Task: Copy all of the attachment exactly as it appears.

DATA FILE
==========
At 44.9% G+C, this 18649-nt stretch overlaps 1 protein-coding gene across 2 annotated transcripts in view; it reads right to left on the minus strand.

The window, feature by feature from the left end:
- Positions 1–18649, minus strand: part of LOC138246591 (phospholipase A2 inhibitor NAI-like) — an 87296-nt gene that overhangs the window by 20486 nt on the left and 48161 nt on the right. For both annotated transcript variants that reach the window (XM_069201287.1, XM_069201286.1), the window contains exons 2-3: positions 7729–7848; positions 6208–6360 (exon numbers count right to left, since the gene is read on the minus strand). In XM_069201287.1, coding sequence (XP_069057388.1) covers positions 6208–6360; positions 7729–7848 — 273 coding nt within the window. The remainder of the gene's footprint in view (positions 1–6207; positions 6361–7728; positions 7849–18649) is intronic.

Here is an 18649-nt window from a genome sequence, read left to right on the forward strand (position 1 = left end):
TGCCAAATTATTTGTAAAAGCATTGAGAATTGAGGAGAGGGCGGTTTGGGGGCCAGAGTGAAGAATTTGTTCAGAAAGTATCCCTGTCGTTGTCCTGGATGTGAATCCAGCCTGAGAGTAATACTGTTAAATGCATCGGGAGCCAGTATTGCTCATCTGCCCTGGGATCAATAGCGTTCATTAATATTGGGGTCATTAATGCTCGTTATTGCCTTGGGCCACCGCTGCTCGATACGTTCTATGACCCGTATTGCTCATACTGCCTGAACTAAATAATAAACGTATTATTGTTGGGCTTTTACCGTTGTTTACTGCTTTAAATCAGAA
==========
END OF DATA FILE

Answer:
At 44.9% G+C, this 18649-nt stretch overlaps 1 protein-coding gene across 2 annotated transcripts in view; it reads right to left on the minus strand.

The window, feature by feature from the left end:
- Positions 1–18649, minus strand: part of LOC138246591 (phospholipase A2 inhibitor NAI-like) — an 87296-nt gene that overhangs the window by 20486 nt on the left and 48161 nt on the right. For both annotated transcript variants that reach the window (XM_069201287.1, XM_069201286.1), the window contains exons 2-3: positions 7729–7848; positions 6208–6360 (exon numbers count right to left, since the gene is read on the minus strand). In XM_069201287.1, coding sequence (XP_069057388.1) covers positions 6208–6360; positions 7729–7848 — 273 coding nt within the window. The remainder of the gene's footprint in view (positions 1–6207; positions 6361–7728; positions 7849–18649) is intronic.

Here is an 18649-nt window from a genome sequence, read left to right on the forward strand (position 1 = left end):
TGCCAAATTATTTGTAAAAGCATTGAGAATTGAGGAGAGGGCGGTTTGGGGGCCAGAGTGAAGAATTTGTTCAGAAAGTATCCCTGTCGTTGTCCTGGATGTGAATCCAGCCTGAGAGTAATACTGTTAAATGCATCGGGAGCCAGTATTGCTCATCTGCCCTGGGATCAATAGCGTTCATTAATATTGGGGTCATTAATGCTCGTTATTGCCTTGGGCCACCGCTGCTCGATACGTTCTATGACCCGTATTGCTCATACTGCCTGAACTAAATAATAAACGTATTATTGTTGGGCTTTTACCGTTGTTTACTGCTTTAAATCAGAA